Despite leaving for the NFL with one year of eligibility remaining after playing only three years, Lee is still considered one the finest players to grace the FSU offensive backfield. His ability to make defenders miss with his evasiveness, quick cuts, and speed, as well as his ability to get open as an outlet receiver, is what allowed him to score three touchdowns in a game on four different occasions, and two touchdowns in a game on six different occasions.

Amp is still ranked 4th in total touchdowns by a running back in a season with 18 TD’s in 1990, and is tied for 4th with Devonta Freeman for rushing touchdowns in a career with 30. Lee simply had a knack for finding pay dirt, electrifying the crowd time and time again. Leaving FSU after his junior season, Lee was taken in the second round of the 1992 NFL draft by the San Francisco 49ers. Playing for five different teams over a nine-year career, Lee amassed more than 3,000 receiving yards. His best year was in 1997 when he caught 61 balls for 825 yards and three scores for the Super Bowl champion St. Louis Rams, being named the Rams’ team MVP in the process.

Travis Minor (1997-2000)

How’s this for running back pedigree: Travis Minor made his way to Tallahassee from Catholic High School in Baton Rouge, Louisiana— the same high school that produced fellow Florida State running back Warrick Dunn. Like Dunn, Minor excelled as both a football and track star, both in Louisiana and at Florida State.

Also like Dunn, Minor’s impact at FSU was felt immediately, as the latter rushed for 623 yards in his freshman year of 1997, the fourth-highest frosh rushing total in program history. He also accounted for 9 rushing touchdowns, his career high as a Seminole and a tie for the 17th most in garnet and gold. He was a second-team All-ACC honoree in his initial campaign and was named ACC Rookie of the Year.

1998 saw the ’Noles waste little time in establishing Minor as their clearcut feature back. In an opening win over Texas A&M, Minor carried the ball 34 times, among the most ever in a single Seminole contest. But he was versatile as well, known as an outstanding blocker and receiving back. Repeating as a second-team All-ACC choice, Minor helped FSU return to the national title game. And even though that banged-up FSU squad came up short against Tennessee, Minor held his own, averaging 5.5 YPC on 15 totes.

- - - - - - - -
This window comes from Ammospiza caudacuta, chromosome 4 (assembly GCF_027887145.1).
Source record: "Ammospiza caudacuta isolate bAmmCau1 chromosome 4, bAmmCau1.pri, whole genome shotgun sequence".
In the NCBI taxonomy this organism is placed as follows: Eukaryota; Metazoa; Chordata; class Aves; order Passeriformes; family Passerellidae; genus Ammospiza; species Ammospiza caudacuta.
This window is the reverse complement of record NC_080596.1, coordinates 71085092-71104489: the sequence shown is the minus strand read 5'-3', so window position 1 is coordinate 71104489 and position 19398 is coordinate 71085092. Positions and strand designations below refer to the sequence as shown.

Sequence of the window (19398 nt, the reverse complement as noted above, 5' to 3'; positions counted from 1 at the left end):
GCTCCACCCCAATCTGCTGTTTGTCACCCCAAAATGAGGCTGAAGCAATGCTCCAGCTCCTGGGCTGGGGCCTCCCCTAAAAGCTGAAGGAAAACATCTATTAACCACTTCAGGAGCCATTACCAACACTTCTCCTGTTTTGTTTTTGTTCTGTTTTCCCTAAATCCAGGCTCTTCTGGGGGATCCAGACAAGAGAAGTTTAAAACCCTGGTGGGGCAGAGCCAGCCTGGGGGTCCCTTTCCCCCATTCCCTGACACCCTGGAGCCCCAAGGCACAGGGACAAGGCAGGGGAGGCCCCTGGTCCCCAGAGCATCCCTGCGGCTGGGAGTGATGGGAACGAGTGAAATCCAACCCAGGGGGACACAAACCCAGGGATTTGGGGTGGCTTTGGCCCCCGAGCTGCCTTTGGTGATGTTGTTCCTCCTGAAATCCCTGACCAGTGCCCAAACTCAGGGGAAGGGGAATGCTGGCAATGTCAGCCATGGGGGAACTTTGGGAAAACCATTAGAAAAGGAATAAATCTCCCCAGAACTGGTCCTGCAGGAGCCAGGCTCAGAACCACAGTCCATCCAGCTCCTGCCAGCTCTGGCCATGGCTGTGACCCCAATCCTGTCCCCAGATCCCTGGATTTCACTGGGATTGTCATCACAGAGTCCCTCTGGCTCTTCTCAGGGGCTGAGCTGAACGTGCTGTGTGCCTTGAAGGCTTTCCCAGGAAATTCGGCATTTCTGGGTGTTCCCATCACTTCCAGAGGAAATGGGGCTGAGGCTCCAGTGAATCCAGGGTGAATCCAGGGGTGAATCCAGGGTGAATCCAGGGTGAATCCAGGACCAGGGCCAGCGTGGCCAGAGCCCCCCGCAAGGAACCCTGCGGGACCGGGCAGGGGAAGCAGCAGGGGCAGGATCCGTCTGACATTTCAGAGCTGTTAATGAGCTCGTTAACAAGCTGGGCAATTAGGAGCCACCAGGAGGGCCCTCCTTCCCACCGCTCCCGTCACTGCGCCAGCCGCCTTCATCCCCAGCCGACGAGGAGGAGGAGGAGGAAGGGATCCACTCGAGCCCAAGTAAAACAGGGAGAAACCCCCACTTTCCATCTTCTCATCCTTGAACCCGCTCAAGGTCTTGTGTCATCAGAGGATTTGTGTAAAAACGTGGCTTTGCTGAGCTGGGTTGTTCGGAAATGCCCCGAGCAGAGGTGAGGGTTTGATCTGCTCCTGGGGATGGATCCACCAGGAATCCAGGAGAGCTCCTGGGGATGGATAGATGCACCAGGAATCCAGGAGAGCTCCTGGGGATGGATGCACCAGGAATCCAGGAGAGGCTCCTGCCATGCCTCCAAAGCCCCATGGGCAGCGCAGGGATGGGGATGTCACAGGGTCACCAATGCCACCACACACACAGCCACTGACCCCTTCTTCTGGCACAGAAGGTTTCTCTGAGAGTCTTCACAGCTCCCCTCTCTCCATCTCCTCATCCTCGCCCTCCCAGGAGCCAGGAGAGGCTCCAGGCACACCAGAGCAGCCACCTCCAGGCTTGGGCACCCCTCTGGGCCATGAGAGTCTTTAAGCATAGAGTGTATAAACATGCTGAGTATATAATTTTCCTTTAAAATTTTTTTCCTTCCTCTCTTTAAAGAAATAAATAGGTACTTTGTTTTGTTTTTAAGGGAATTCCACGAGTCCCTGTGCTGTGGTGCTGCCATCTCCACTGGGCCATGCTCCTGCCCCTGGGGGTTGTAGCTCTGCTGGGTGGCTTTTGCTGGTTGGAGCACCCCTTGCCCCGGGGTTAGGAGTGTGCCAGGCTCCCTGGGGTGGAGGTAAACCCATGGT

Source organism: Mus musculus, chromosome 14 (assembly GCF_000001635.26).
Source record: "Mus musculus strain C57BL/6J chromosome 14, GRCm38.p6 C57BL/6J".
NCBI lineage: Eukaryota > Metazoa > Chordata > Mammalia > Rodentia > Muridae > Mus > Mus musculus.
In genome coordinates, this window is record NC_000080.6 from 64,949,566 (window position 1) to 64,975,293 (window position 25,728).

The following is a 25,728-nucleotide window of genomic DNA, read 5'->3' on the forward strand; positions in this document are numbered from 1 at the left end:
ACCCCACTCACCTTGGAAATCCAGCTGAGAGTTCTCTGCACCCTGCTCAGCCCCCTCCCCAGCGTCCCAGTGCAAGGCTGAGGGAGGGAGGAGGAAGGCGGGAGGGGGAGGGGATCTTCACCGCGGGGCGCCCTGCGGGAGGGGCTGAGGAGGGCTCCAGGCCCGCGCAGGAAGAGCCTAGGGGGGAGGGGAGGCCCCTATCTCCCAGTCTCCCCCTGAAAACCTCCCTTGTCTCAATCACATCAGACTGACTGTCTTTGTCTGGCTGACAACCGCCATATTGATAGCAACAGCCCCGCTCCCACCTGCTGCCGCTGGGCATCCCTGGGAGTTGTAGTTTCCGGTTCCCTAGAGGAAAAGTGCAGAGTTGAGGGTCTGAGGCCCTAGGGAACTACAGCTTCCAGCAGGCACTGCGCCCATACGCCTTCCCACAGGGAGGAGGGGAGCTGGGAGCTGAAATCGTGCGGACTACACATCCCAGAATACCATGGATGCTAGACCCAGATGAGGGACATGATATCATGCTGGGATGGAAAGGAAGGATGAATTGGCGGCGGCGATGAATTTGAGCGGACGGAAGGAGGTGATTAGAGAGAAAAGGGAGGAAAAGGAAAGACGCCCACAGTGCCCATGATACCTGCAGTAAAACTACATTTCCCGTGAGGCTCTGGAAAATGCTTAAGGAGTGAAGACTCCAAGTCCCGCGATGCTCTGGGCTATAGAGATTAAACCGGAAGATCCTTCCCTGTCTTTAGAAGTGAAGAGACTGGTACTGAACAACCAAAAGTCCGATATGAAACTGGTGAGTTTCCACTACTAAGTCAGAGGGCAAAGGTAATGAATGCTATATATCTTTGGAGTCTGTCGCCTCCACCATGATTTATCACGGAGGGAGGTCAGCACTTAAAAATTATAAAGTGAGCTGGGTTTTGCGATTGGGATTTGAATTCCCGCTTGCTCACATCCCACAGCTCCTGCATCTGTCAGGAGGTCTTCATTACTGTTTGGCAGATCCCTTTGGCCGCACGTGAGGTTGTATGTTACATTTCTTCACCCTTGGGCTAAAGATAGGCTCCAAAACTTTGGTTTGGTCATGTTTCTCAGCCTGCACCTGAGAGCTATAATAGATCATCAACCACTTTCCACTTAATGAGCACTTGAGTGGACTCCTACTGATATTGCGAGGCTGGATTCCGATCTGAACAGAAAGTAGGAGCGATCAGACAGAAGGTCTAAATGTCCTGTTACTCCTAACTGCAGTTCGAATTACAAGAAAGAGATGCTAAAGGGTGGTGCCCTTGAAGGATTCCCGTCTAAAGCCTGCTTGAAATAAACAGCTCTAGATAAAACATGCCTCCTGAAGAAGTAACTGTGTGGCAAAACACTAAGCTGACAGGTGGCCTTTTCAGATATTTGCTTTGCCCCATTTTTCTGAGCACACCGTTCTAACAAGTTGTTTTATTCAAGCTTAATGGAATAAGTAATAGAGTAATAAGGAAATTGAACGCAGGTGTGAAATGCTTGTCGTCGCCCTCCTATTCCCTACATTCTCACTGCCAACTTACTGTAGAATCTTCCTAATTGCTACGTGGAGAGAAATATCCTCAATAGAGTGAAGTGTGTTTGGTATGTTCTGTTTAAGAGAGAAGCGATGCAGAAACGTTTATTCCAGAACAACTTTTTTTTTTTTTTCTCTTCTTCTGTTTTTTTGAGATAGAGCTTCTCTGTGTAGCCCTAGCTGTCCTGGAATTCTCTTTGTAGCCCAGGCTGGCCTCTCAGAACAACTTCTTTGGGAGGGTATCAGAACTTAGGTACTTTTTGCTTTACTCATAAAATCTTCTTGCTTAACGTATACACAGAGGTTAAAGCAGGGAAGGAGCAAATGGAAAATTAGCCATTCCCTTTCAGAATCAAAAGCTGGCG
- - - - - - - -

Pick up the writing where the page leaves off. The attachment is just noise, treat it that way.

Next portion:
In 1999, Minor and the ’Noles atoned for the previous season’s disappointment, authoring an undefeated season and going wire-to-wire as the nation’s No. 1 team. Minor’s biggest game of the season was his 146-yard performance against Miami in which his fourth-quarter score iced a 31-21 win. In addition to a national championship ring, Minor also collected first-team All-ACC honors in 1999.

Minor’s most productive rushing season was his senior season in 2000 when he went for 923 yards, the 19th-highest total in school history. For the third consecutive season, the Seminoles played for the national title, coming up short against Oklahoma. Minor was an All-ACC second-teamer.

Travis Minor remains the only player in FSU history to have led the team in rushing for four years. Though he never enjoyed a 1,000-yard season or an All-America nod and doesn’t have a single-game rushing total in the top 20 at Florida State, he was a steadying force who did everything well, and that’s proven by his lofty position in the FSU record books.

In both total yards (3,218) and 100-yard games (14), Minor ranks fourth behind Dalvin Cook, Warrick Dunn, and Greg Allen. He’s also sixth all-time with 28 rushing TDs for the ’Noles. Moreover, Minor’s FSU teams achieved tremendous success. From 1997-2000, the Seminoles combined for a record of 45-5 and won the ACC every year. He was drafted by the Miami Dolphins in the third round of the 2001 draft.

Antone Smith (2005-2008)

A ballyhooed recruit out of Pahokee, Florida, Smith’s career got off to a slower start than most anticipated. Not only was the compactly built speedster sharing a backfield with soon-to-be NFL running backs Lorenzo Booker and Leon Washington, but the 2005 FSU offense as a whole struggled to consistently move the ball, with the run-blocking particularly being a struggle. In fact, Booker had the only 100-yard rushing performance on the season.